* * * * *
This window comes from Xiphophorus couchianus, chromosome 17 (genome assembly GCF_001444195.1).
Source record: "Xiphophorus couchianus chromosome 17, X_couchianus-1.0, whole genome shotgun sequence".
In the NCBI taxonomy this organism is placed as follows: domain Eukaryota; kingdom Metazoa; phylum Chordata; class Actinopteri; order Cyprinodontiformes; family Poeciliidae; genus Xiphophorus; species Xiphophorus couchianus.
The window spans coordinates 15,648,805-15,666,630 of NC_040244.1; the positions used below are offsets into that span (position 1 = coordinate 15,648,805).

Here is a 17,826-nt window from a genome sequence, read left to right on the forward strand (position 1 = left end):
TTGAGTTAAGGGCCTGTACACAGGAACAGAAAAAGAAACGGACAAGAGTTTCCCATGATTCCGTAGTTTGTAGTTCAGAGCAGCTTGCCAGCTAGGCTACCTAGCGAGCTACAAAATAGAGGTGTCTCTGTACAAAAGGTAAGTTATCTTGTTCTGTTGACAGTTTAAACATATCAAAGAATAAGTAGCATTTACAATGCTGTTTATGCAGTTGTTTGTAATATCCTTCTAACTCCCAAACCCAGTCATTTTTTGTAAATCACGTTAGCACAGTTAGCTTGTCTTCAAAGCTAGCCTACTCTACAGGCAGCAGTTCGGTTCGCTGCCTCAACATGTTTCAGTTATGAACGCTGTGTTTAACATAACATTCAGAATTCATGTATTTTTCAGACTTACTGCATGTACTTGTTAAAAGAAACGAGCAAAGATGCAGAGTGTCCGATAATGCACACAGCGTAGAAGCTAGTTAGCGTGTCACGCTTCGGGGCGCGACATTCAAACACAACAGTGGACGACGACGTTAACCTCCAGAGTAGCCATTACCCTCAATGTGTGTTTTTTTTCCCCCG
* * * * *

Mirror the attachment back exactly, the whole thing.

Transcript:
This window comes from Xiphophorus couchianus, chromosome 17 (genome assembly GCF_001444195.1).
Source record: "Xiphophorus couchianus chromosome 17, X_couchianus-1.0, whole genome shotgun sequence".
In the NCBI taxonomy this organism is placed as follows: domain Eukaryota; kingdom Metazoa; phylum Chordata; class Actinopteri; order Cyprinodontiformes; family Poeciliidae; genus Xiphophorus; species Xiphophorus couchianus.
The window spans coordinates 15,648,805-15,666,630 of NC_040244.1; the positions used below are offsets into that span (position 1 = coordinate 15,648,805).

Here is a 17,826-nt window from a genome sequence, read left to right on the forward strand (position 1 = left end):
TTGAGTTAAGGGCCTGTACACAGGAACAGAAAAAGAAACGGACAAGAGTTTCCCATGATTCCGTAGTTTGTAGTTCAGAGCAGCTTGCCAGCTAGGCTACCTAGCGAGCTACAAAATAGAGGTGTCTCTGTACAAAAGGTAAGTTATCTTGTTCTGTTGACAGTTTAAACATATCAAAGAATAAGTAGCATTTACAATGCTGTTTATGCAGTTGTTTGTAATATCCTTCTAACTCCCAAACCCAGTCATTTTTTGTAAATCACGTTAGCACAGTTAGCTTGTCTTCAAAGCTAGCCTACTCTACAGGCAGCAGTTCGGTTCGCTGCCTCAACATGTTTCAGTTATGAACGCTGTGTTTAACATAACATTCAGAATTCATGTATTTTTCAGACTTACTGCATGTACTTGTTAAAAGAAACGAGCAAAGATGCAGAGTGTCCGATAATGCACACAGCGTAGAAGCTAGTTAGCGTGTCACGCTTCGGGGCGCGACATTCAAACACAACAGTGGACGACGACGTTAACCTCCAGAGTAGCCATTACCCTCAATGTGTGTTTTTTTTCCCCCG